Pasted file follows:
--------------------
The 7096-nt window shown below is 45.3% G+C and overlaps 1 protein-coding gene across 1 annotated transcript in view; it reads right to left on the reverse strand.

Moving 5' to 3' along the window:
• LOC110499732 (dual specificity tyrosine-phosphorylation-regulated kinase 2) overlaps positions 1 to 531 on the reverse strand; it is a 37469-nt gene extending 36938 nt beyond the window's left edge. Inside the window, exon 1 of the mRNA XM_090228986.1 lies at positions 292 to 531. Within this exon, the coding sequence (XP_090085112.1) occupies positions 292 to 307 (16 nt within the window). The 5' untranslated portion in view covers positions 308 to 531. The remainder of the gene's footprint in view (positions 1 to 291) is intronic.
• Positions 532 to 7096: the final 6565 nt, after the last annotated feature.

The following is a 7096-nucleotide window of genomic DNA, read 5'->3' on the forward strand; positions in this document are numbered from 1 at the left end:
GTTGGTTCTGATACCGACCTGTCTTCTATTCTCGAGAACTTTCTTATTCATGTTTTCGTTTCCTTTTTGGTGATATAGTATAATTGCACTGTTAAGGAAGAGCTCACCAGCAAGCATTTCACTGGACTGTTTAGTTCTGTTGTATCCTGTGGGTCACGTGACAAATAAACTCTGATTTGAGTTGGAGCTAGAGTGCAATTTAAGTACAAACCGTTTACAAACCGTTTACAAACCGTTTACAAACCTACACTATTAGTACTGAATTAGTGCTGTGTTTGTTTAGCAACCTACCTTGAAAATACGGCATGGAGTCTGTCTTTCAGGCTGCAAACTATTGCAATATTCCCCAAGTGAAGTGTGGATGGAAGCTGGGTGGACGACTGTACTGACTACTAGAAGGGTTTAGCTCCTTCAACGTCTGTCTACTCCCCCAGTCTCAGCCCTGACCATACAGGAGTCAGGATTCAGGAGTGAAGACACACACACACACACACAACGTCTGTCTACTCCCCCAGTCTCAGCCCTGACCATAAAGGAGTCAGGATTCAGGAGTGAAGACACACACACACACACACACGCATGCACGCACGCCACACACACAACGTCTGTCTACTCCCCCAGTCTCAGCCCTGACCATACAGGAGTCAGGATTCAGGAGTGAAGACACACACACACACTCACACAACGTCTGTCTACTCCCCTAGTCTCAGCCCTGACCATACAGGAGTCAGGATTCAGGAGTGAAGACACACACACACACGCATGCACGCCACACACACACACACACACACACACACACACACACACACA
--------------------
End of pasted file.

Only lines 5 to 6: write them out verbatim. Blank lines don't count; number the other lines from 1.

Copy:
The following is a 7096-nucleotide window of genomic DNA, read 5'->3' on the forward strand; positions in this document are numbered from 1 at the left end:
GTTGGTTCTGATACCGACCTGTCTTCTATTCTCGAGAACTTTCTTATTCATGTTTTCGTTTCCTTTTTGGTGATATAGTATAATTGCACTGTTAAGGAAGAGCTCACCAGCAAGCATTTCACTGGACTGTTTAGTTCTGTTGTATCCTGTGGGTCACGTGACAAATAAACTCTGATTTGAGTTGGAGCTAGAGTGCAATTTAAGTACAAACCGTTTACAAACCGTTTACAAACCGTTTACAAACCTACACTATTAGTACTGAATTAGTGCTGTGTTTGTTTAGCAACCTACCTTGAAAATACGGCATGGAGTCTGTCTTTCAGGCTGCAAACTATTGCAATATTCCCCAAGTGAAGTGTGGATGGAAGCTGGGTGGACGACTGTACTGACTACTAGAAGGGTTTAGCTCCTTCAACGTCTGTCTACTCCCCCAGTCTCAGCCCTGACCATACAGGAGTCAGGATTCAGGAGTGAAGACACACACACACACACACAACGTCTGTCTACTCCCCCAGTCTCAGCCCTGACCATAAAGGAGTCAGGATTCAGGAGTGAAGACACACACACACACACACACGCATGCACGCACGCCACACACACAACGTCTGTCTACTCCCCCAGTCTCAGCCCTGACCATACAGGAGTCAGGATTCAGGAGTGAAGACACACACACACACTCACACAACGTCTGTCTACTCCCCTAGTCTCAGCCCTGACCATACAGGAGTCAGGATTCAGGAGTGAAGACACACACACACACGCATGCACGCCACACACACACACACACACACACACACACACACACACACA